I wrote about love again
From an early age, I was told that I was in control of my destiny. It wasn’t explicitly said, but it could be easily understood from the subliminal messaging of rugged individualism — to work hard and get what you want.
While I finally understood that I couldn’t control everything in my life (and that no one could), I was determined to want nothing beyond myself. To be self-satisfied, self-sufficient. This way — I could never be hurt.
Of course, a fear of uncertainty rose with in me. I ran from anything I couldn’t control.
John Keats wrote about negative capability in an 1817 letter. He argued that it was an important skill for an artist to to accept “uncertainties, mysteries, doubts, without any irritable reaching after fact and reason.” I thought this was necessary beyond art. It was necessary for life. To be creative, to make a difference, you had to be vulnerable. You had to be willing to be hurt.
My contemporary art teacher shared the idea that art, unlike other fields of study, is impossible to define. As soon as we think we have a solid grasp on it, a revolutionary introduces something new. Whether that be Marcel Duchamp’s “Fountain” or Yoko Ono’s “Cut Piece,” as soon as we think we know what art is, the rules are broken. Great art, my professor argues, makes you feel a certain way without appearing to make you feel that way. Its brilliance is in the very fact that we can’t understand it.
I got thinking: are relationships, is love, any different? This past summer, I picked up *******The Gifts of Imperfection by Brent Brown. I’ve claimed to many a people that this book eliminated my social anxiety. And that’s true to a certain extent. Of course, I am nearing the point of needing to read it again — the single-dose cure, alas, could not last forever.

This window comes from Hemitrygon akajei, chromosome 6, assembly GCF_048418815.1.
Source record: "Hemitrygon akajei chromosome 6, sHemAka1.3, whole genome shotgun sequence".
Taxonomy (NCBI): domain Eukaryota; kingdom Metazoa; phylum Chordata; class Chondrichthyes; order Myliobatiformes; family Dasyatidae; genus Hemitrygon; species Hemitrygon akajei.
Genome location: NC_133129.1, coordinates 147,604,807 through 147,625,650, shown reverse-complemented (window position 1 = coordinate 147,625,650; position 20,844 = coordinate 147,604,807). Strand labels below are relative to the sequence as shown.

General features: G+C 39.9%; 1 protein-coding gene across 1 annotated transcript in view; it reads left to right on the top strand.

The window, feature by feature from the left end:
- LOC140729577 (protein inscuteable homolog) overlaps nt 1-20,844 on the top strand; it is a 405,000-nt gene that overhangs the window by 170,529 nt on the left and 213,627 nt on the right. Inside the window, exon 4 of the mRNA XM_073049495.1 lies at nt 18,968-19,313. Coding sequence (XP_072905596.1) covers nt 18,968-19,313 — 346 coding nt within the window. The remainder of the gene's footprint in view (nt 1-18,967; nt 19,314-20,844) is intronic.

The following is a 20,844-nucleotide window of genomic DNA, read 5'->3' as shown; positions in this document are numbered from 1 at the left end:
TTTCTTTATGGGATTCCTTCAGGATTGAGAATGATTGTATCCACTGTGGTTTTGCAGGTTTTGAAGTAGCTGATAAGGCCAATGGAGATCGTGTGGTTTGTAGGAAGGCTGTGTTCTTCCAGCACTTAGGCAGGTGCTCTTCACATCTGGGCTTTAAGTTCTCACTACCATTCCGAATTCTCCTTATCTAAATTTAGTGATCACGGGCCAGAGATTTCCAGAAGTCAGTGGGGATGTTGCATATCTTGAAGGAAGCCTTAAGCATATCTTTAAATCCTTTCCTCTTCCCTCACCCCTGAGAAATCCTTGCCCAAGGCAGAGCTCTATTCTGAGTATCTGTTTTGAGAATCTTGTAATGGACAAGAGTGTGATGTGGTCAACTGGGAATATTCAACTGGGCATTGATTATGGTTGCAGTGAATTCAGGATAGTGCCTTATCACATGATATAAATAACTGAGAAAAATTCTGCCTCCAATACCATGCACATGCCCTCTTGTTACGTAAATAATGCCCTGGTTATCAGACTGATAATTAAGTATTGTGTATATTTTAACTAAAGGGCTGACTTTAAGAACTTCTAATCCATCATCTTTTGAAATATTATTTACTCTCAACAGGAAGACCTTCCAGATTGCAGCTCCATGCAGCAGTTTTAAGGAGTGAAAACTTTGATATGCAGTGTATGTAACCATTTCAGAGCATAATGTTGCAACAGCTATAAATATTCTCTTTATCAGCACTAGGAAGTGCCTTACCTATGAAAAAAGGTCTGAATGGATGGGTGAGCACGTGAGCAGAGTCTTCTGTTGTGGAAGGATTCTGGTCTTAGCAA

Love is weird. Like great art, it’s ineffable. And for the logic-bounded people seeking control, there’s nothing scarier.
Leaning into Uncertainty
I’ve never cringed more than when I was first shown Fauvist paintings. I was incredibly uncomfortable. Humans looked like aliens, constructed from deep oranges and purples. I was scared. Why?
I couldn’t understand it. The painter had such a different perspective from me. I could only look at the painting and fear it. I didn’t get it. I wanted to get it.
Unable to capture it in language, unable to understand it, I hated it. I feared to not understand — to not be able to understand. I felt repulsed. I couldn’t control it.
Love is the same. I can’t control it, so I tend to run from it. I busy myself with things I feel that are in my control. One of the most fundamental human needs and so hard to capture.
A fellow student at my college argued that philosophers can not understand the most evident of truths. I think they may be right. Because while I can try to reason my way toward understanding love, I’ll never understand it. At the end of the day, I have no choice but to do as Brene Brown says: to accept myself — the prerequisite for love. Something I struggle with every single day.